A councillor has a material personal interest in a matter if a decision or action taken by the local government or any of its committees on that matter may result in a direct or indirect benefit or loss to any of the following:
- the councillor
- a close relative (spouse, partner, parent, child or sibling) of the councillor
- an employer of the councillor
- a body or organisation of which the councillor is a member
- another person prescribed under regulation.
(Local Government Act 2009, section 172 (2); City of Brisbane Act, section 174):
Councillors must declare material personal interest
If you have a material personal interest you must tell the meeting about your interest and leave the meeting while the matter is discussed and a decision is made.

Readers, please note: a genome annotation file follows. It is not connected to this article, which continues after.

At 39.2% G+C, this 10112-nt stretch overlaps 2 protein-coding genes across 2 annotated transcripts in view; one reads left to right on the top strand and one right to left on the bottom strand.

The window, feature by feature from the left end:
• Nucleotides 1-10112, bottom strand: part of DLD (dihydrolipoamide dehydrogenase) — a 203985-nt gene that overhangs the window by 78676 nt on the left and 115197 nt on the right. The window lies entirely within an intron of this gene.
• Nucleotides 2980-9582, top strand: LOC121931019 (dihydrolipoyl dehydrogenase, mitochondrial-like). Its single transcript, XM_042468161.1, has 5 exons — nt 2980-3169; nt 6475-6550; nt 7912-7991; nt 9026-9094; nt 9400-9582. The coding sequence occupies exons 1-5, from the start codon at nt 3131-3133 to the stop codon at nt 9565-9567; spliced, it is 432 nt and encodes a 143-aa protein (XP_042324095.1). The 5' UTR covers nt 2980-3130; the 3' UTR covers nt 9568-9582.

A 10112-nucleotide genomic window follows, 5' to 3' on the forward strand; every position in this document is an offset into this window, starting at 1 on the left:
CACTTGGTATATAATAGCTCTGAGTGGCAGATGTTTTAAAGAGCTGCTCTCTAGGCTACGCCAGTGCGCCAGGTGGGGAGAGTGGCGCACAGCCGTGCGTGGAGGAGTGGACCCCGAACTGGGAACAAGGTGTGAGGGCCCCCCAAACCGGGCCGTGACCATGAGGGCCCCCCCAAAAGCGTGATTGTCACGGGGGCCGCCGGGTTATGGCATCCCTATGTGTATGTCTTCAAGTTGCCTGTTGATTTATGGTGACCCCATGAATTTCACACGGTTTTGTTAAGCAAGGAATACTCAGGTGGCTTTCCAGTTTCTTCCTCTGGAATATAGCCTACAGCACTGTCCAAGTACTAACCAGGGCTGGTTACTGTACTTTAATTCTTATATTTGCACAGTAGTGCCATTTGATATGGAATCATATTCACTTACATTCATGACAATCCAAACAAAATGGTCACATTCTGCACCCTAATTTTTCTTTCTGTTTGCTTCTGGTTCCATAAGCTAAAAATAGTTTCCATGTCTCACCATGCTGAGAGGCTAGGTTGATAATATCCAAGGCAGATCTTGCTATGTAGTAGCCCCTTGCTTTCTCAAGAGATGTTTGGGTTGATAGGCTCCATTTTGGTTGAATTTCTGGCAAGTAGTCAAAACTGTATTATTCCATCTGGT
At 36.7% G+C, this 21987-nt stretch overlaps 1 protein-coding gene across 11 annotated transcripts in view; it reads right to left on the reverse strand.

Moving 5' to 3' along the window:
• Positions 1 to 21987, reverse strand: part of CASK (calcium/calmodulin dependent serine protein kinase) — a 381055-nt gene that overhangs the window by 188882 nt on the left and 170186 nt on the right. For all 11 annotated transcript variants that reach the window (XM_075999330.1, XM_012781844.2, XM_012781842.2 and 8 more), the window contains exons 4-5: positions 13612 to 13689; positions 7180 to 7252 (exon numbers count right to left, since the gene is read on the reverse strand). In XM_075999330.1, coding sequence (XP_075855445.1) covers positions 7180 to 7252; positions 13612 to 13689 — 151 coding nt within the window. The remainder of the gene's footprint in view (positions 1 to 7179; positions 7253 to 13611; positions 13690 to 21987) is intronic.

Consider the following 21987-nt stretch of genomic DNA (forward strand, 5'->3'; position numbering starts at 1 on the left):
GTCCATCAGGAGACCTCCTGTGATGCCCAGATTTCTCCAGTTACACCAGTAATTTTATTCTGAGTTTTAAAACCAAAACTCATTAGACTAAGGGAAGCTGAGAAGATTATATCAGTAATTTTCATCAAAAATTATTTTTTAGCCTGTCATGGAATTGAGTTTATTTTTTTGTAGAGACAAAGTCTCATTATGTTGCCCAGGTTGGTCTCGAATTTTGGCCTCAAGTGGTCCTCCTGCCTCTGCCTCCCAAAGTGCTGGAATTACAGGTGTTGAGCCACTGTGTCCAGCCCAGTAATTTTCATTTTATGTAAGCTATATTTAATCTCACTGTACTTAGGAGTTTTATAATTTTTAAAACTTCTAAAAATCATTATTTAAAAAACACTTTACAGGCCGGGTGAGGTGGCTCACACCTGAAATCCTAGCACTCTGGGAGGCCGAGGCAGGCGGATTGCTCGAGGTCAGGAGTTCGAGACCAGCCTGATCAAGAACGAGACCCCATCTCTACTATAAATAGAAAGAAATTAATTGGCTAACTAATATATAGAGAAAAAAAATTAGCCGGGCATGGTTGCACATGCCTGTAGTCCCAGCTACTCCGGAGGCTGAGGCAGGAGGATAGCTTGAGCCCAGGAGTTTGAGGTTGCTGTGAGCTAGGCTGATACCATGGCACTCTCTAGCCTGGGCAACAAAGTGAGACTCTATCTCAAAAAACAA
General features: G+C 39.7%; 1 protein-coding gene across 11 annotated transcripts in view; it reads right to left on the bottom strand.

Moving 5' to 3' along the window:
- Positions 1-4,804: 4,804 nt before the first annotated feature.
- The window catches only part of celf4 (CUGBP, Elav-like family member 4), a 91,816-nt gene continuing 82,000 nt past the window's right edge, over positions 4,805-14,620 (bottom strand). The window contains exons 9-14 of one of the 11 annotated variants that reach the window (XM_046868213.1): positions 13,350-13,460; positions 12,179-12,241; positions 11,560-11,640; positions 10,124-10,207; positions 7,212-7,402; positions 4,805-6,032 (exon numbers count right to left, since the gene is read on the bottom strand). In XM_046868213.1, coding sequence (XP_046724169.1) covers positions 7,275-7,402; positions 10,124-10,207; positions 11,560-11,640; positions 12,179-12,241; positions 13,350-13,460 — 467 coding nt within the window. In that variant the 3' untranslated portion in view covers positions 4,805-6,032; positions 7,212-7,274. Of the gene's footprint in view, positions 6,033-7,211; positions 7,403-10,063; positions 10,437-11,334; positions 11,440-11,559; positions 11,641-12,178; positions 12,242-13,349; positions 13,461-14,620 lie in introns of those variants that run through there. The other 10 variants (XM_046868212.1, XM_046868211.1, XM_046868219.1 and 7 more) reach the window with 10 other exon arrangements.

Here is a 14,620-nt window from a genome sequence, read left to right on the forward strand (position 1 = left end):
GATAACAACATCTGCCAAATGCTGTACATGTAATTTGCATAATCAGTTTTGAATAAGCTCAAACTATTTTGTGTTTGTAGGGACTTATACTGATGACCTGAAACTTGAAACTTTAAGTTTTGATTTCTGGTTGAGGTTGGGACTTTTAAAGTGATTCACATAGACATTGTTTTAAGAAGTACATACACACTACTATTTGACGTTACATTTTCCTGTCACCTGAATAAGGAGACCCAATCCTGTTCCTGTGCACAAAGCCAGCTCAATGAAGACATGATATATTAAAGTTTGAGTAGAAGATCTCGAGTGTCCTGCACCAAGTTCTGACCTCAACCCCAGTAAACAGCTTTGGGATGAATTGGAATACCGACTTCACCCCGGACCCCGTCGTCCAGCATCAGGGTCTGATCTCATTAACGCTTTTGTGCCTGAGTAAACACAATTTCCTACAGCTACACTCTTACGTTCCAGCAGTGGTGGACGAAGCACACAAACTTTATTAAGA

The legislation does provide some exceptions. A councillor does not have a material personal interest if the:
- local government is considering an 'ordinary business matter' (such as setting rates and charges or adopting the council budget)
- councillor's interest is no greater than that of other persons in the local government area.
Failure to declare a material personal interest
If you fail to disclose a material personal interest you may be guilty of an offence which carries a maximum penalty of a $22,000 fine or two years imprisonment. If convicted of this offence, a councillor is automatically disqualified.